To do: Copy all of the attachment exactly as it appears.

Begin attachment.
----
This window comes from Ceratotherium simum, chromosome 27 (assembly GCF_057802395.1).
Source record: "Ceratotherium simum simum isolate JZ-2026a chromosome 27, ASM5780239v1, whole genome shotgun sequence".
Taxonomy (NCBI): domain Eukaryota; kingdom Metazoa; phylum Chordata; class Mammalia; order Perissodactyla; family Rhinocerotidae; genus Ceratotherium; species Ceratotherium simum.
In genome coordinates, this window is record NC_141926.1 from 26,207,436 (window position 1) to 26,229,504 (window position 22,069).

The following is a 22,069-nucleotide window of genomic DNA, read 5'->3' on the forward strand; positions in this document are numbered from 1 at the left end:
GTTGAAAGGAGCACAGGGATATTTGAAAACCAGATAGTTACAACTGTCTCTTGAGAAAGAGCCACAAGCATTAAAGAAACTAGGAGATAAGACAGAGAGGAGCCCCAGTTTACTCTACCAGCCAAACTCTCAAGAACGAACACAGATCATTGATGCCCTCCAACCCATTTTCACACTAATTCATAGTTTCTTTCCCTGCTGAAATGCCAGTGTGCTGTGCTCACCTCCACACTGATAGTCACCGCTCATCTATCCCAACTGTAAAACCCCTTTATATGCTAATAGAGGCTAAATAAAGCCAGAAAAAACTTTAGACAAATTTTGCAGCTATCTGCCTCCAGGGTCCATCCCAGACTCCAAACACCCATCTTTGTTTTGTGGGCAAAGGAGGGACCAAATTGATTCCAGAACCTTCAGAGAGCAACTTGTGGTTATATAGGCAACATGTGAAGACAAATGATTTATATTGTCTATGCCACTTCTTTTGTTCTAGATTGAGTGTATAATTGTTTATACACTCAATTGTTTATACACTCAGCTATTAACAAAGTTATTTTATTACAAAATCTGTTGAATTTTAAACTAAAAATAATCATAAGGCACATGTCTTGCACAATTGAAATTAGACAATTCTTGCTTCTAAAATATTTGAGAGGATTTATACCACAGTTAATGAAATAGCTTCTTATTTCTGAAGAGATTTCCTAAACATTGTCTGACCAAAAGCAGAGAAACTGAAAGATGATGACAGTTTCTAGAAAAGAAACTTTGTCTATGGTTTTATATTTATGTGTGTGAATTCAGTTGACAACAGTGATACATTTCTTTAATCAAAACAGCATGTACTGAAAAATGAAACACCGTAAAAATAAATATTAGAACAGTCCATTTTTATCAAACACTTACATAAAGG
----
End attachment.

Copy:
This window comes from Ceratotherium simum, chromosome 27 (assembly GCF_057802395.1).
Source record: "Ceratotherium simum simum isolate JZ-2026a chromosome 27, ASM5780239v1, whole genome shotgun sequence".
Taxonomy (NCBI): domain Eukaryota; kingdom Metazoa; phylum Chordata; class Mammalia; order Perissodactyla; family Rhinocerotidae; genus Ceratotherium; species Ceratotherium simum.
In genome coordinates, this window is record NC_141926.1 from 26,207,436 (window position 1) to 26,229,504 (window position 22,069).

The following is a 22,069-nucleotide window of genomic DNA, read 5'->3' on the forward strand; positions in this document are numbered from 1 at the left end:
GTTGAAAGGAGCACAGGGATATTTGAAAACCAGATAGTTACAACTGTCTCTTGAGAAAGAGCCACAAGCATTAAAGAAACTAGGAGATAAGACAGAGAGGAGCCCCAGTTTACTCTACCAGCCAAACTCTCAAGAACGAACACAGATCATTGATGCCCTCCAACCCATTTTCACACTAATTCATAGTTTCTTTCCCTGCTGAAATGCCAGTGTGCTGTGCTCACCTCCACACTGATAGTCACCGCTCATCTATCCCAACTGTAAAACCCCTTTATATGCTAATAGAGGCTAAATAAAGCCAGAAAAAACTTTAGACAAATTTTGCAGCTATCTGCCTCCAGGGTCCATCCCAGACTCCAAACACCCATCTTTGTTTTGTGGGCAAAGGAGGGACCAAATTGATTCCAGAACCTTCAGAGAGCAACTTGTGGTTATATAGGCAACATGTGAAGACAAATGATTTATATTGTCTATGCCACTTCTTTTGTTCTAGATTGAGTGTATAATTGTTTATACACTCAATTGTTTATACACTCAGCTATTAACAAAGTTATTTTATTACAAAATCTGTTGAATTTTAAACTAAAAATAATCATAAGGCACATGTCTTGCACAATTGAAATTAGACAATTCTTGCTTCTAAAATATTTGAGAGGATTTATACCACAGTTAATGAAATAGCTTCTTATTTCTGAAGAGATTTCCTAAACATTGTCTGACCAAAAGCAGAGAAACTGAAAGATGATGACAGTTTCTAGAAAAGAAACTTTGTCTATGGTTTTATATTTATGTGTGTGAATTCAGTTGACAACAGTGATACATTTCTTTAATCAAAACAGCATGTACTGAAAAATGAAACACCGTAAAAATAAATATTAGAACAGTCCATTTTTATCAAACACTTACATAAAGG